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If a 9 year old can become a Chess Master, then ...


  • 3 years ago · Quote · #41

    KyleJRM

    Kintoki wrote:

    Capablanca and morphy=living proof that talent is worth more than hard work


     

    Either this is incorrect or nobody told me about the zombie uprising.

  • 3 years ago · Quote · #42

    RabbitCold

    woodshover wrote:
    AnthonyCG wrote:
    woodshover wrote:
    Tarzan123 wrote:

    I want to become a Grandmaster one day (doesn't everybody?), but what's the "official" way of doing it?  Message me if you can help.  I hope my youth is to my advantage in this.


    I know a lot of people on here don't believe this, but if you don't have the talent for it, it doesn't matter how young you are, you won't become one, no matter how much you study.


    Talent is worthless without hard work.

    There are plenty of chess hustlers in the parks that play at 2000 levels but just aren't rated that way because they don't try to get there.


    It takes BOTH hard work and talent.


    So true.

  • 3 years ago · Quote · #43

    Musikamole

    dashkee94 wrote:

    Musikamole

    If you have any games you are not sure of what happened or why, or if you have some questions you can't answer about them, drop me a line or message on my profile.  I'll see what I can do with them for you.


    Thank you. I have chess engines, like Rybka 4, that show my mistakes, i.e., -+ 0.50.  What Rybka 4 doesn't do is tell me why the moves are mistakes.

    Fritz 12 has a cool feature called explain all moves. Even with this, I'm not always sure why my move is considered a mistake. I'll send a few mistakes your way after some review. Thanks. Smile

    Example: After 1.e4 e5 2.Nf3 Nc6 3.d4 exd4 4.Nxd4 Bc5 5.Be3
    5...

    Qd8-f6 Defends threatened piece
    Qd8-e7 C45: Scotch Game
    Bc5xd4 Attacking piece gets captured
    Nc6xd4 Attacking piece gets captured
    Nc6-e5 Attacked piece moves away
    Bc5-b6 C45: Scotch Game
    Nc6-e7 Attacked piece moves away
    Nc6-e5 Attacked piece moves away
    Qd8-h4 C45: Scotch Game
    Bc5-d6 Bad development - piece moves again
    Nc6-b8 Attacked piece moves away
    Bc5-b4+ This check is easily parried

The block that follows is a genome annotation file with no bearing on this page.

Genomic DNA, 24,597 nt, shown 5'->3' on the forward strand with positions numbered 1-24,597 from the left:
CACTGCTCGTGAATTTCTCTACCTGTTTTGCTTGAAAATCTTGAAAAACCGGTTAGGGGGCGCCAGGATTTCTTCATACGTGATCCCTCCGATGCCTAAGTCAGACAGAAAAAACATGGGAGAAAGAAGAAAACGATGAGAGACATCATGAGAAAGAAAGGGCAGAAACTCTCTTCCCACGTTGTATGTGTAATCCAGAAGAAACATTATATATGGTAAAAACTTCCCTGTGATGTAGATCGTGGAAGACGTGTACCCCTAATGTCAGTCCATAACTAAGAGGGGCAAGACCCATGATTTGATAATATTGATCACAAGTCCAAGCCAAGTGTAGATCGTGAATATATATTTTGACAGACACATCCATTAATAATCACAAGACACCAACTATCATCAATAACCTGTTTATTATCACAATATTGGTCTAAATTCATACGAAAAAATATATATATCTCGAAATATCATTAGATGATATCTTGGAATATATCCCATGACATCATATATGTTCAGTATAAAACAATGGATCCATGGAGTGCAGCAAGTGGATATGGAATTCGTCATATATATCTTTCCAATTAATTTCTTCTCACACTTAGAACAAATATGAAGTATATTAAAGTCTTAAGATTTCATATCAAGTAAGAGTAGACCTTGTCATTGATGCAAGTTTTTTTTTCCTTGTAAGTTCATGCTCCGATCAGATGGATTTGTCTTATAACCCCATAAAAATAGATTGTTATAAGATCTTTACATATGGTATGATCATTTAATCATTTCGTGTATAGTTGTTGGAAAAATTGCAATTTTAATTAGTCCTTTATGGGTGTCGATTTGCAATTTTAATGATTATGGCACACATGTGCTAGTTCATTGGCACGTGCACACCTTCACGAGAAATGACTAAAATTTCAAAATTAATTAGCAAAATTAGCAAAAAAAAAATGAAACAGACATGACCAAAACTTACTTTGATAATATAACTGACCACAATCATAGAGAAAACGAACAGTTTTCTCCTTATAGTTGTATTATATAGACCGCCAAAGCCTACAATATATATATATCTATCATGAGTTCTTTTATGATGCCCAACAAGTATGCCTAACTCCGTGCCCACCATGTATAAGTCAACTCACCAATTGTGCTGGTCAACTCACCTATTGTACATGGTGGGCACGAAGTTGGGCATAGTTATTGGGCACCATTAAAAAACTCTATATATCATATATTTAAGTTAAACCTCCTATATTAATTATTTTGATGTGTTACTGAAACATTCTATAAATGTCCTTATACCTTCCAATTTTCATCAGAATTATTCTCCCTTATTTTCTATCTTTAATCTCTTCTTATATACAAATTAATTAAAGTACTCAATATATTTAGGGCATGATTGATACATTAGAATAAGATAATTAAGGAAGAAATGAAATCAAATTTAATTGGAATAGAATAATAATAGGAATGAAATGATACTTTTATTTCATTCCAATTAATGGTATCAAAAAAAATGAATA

Bc5-e7 Blocks Qd8
    Nc6-a5 Attacked piece moves away
    Bc5-f8 Bad development - piece moves again
    b7-b6 Is wrong
    d7-d6 Is tactically incorrect
    Nc6-b4 Is not playable
    Ng8-f6, d7-d5, a7-a6, a7-a5, Ng8-h6, h7-h5, h7-h6, f7-f5 Loses material


  • 3 years ago · Quote · #44

    dashkee94

    To Musikamole

    I play the Scotch Gambit myself.  4.Bc4 is a good move.  If you want, I can forward you some Morphy games where white just rocks, and this line worked against a 2310 for me in a tournament a couple of months ago (I lost, but it wasn't due to the opening).  People below 2500 still get rocked by this stuff.

  • 3 years ago · Quote · #45

    Musikamole

    dashkee94 wrote:

    To Musikamole

    I play the Scotch Gambit myself.  4.Bc4 is a good move.  If you want, I can forward you some Morphy games where white just rocks, and this line worked against a 2310 for me in a tournament a couple of months ago (I lost, but it wasn't due to the opening).  People below 2500 still get rocked by this stuff.


    Please do. I love the games of Morphy and will post a few I found where he plays the Scotch Gambit with 4.Bc4.

    I played the Scotch Gambit some months ago, as well as the Danish Gambit. I really liked the ease in which I could develop my pieces and begin attacking quickly. Who needs a d-pawn. Smile

    You got me thinking more about looking at games played a long time ago as well as games played by club players, rather than titled players. The GM games are so perfect and nothing like what I experience in Live Chess.